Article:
His gallery is dedicated to the great biotic exchange, a mass migration event that changed the biogeography of the Americas. It includes 97 life-size sculptures of prehistoric animals that cross the isthmus in the crush: notice a mastodon and a giant ground sloth.

The Weil Art Gallery and the Arteconsult Gallery are among the best art galleries in Panama City

In addition to Macau, numerous galleries and elegant boutiques represent the city’s burgeoning art scene. Some reside in the Old Town, which has recently been ennobled; others are hidden in the shiny area of the banking district. Plan your route carefully and always check the opening hours before you leave.

The Weil Art Gallery in the Bella Vista neighborhood is a lively contemporary gallery run by the Brazilian art dealer Carlos Weil. In Punta Paitilla, the Arteconsult Gallery has been dedicated to contemporary Latin American art for more than three decades.

In Casco Viejo, the Caravan preserves quality works of Indigenous art and crafts. In Marbella, the NG Gallery presents several interesting Cuban artists, including Jorge Otero and William Acosta. In El Crabajo, Tamarindo is a contemporary art house with an impressive selection of works by Panamanian artists. The Cruz family owns the Marion Gallery in the San Francisco area. The family has deep roots in the Panamanian art world.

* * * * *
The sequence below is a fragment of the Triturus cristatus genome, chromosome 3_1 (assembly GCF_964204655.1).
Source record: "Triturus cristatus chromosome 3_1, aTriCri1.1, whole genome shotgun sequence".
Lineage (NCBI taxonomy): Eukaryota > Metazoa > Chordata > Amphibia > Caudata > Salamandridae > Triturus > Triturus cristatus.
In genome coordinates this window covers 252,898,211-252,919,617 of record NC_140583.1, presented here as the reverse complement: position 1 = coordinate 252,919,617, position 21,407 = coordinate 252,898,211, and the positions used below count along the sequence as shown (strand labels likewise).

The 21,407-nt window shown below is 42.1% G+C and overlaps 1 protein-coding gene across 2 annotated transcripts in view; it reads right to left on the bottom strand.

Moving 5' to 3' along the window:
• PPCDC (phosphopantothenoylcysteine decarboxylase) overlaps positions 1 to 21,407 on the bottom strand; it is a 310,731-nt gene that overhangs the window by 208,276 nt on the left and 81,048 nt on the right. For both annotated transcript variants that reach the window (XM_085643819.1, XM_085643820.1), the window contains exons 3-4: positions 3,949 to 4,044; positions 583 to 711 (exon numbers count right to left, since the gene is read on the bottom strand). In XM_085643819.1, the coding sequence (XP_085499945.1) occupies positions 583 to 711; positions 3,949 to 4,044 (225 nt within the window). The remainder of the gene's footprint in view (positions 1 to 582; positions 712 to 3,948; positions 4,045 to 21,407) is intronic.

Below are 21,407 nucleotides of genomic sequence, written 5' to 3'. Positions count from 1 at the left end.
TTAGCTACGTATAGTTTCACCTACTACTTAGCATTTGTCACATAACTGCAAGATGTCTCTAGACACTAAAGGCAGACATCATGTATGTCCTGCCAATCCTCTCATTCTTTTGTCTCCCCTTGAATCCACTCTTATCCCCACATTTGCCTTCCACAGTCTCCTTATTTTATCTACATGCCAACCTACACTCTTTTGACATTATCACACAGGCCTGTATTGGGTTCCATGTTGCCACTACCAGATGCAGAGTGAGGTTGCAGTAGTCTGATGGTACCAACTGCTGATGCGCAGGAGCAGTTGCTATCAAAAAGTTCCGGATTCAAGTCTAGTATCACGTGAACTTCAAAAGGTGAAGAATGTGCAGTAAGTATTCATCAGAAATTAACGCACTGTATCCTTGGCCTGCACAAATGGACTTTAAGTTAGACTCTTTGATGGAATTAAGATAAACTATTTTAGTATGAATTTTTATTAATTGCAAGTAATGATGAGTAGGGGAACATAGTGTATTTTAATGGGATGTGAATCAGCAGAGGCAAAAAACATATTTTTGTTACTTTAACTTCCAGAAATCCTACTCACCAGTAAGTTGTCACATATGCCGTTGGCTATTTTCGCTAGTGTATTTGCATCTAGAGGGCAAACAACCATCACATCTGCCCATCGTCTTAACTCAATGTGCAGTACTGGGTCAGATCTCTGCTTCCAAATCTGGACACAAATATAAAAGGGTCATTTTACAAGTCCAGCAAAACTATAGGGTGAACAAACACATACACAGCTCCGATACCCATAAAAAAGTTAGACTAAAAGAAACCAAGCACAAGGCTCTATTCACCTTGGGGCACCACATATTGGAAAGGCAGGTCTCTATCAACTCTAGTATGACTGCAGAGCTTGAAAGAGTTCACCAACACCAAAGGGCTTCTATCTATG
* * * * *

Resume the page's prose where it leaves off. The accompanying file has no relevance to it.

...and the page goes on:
Afroantigliano Museum in Panama: the best for social history

Located in a wood-paneled chapel built by the Barbados missionaries in 1910, the Afro-Antillano Museum of Panama tells the story of immigrants from the West Indies who arrived in Panama in the nineteenth and twentieth centuries.

For several decades, tens of thousands of people migrated from the Caribbean to work on United Fruit’s railroad, canal and banana plantations in Bocas del Toro.

The so-called “Panamanian” was an island guy who did good, but the reality of working on the mainland was harsh and relentless. Thousands of workers from the West Indies, mostly Jamaicans, died from France’s disastrous efforts to build the canal, resulting in an epidemic of malaria and yellow fever.

The state of health improved among Americans, but the chain company continued to use the system of racial segregation. The museum honors and preserves the memory of the Afro-West Indians who contributed greatly to the construction and culture of Panama.

Exhibits include artifacts, historical photographs, and models of rooms and kitchens depicting the lives of immigrant workers on the canal.

Panama Interoceanic Canal Museum: the best of the canal’s history

The Panama Interoceanic Canal Museum offers a view of the well-kept gardens of Independence Square, where Panama proclaimed its independence from Colombia in 1903.